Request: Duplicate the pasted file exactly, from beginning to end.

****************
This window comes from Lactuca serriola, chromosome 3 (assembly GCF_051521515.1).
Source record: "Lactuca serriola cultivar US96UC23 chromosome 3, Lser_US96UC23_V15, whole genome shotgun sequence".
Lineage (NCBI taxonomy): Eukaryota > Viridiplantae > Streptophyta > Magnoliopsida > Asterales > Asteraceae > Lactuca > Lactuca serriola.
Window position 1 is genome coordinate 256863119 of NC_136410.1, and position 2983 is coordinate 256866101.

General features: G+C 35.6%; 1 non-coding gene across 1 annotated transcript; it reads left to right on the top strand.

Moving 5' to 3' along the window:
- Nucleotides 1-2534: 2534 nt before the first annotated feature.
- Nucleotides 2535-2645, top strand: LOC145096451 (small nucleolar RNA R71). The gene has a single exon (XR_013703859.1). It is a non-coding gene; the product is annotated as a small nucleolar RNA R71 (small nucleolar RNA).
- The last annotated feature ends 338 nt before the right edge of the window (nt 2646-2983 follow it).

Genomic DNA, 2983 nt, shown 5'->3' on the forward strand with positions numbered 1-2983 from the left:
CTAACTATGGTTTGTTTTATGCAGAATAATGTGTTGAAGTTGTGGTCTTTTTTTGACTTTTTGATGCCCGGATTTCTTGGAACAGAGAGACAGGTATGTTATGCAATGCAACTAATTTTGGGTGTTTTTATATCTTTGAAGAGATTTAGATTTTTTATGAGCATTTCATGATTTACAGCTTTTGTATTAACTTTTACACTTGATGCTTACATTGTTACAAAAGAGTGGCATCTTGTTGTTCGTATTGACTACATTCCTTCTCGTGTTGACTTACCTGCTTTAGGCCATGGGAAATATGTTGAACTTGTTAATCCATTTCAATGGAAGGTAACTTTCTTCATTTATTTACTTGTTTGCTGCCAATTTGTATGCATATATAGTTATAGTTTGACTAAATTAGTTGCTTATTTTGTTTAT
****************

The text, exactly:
This window comes from Lactuca serriola, chromosome 3 (assembly GCF_051521515.1).
Source record: "Lactuca serriola cultivar US96UC23 chromosome 3, Lser_US96UC23_V15, whole genome shotgun sequence".
Lineage (NCBI taxonomy): Eukaryota > Viridiplantae > Streptophyta > Magnoliopsida > Asterales > Asteraceae > Lactuca > Lactuca serriola.
Window position 1 is genome coordinate 256863119 of NC_136410.1, and position 2983 is coordinate 256866101.

General features: G+C 35.6%; 1 non-coding gene across 1 annotated transcript; it reads left to right on the top strand.

Moving 5' to 3' along the window:
- Nucleotides 1-2534: 2534 nt before the first annotated feature.
- Nucleotides 2535-2645, top strand: LOC145096451 (small nucleolar RNA R71). The gene has a single exon (XR_013703859.1). It is a non-coding gene; the product is annotated as a small nucleolar RNA R71 (small nucleolar RNA).
- The last annotated feature ends 338 nt before the right edge of the window (nt 2646-2983 follow it).

Genomic DNA, 2983 nt, shown 5'->3' on the forward strand with positions numbered 1-2983 from the left:
CTAACTATGGTTTGTTTTATGCAGAATAATGTGTTGAAGTTGTGGTCTTTTTTTGACTTTTTGATGCCCGGATTTCTTGGAACAGAGAGACAGGTATGTTATGCAATGCAACTAATTTTGGGTGTTTTTATATCTTTGAAGAGATTTAGATTTTTTATGAGCATTTCATGATTTACAGCTTTTGTATTAACTTTTACACTTGATGCTTACATTGTTACAAAAGAGTGGCATCTTGTTGTTCGTATTGACTACATTCCTTCTCGTGTTGACTTACCTGCTTTAGGCCATGGGAAATATGTTGAACTTGTTAATCCATTTCAATGGAAGGTAACTTTCTTCATTTATTTACTTGTTTGCTGCCAATTTGTATGCATATATAGTTATAGTTTGACTAAATTAGTTGCTTATTTTGTTTAT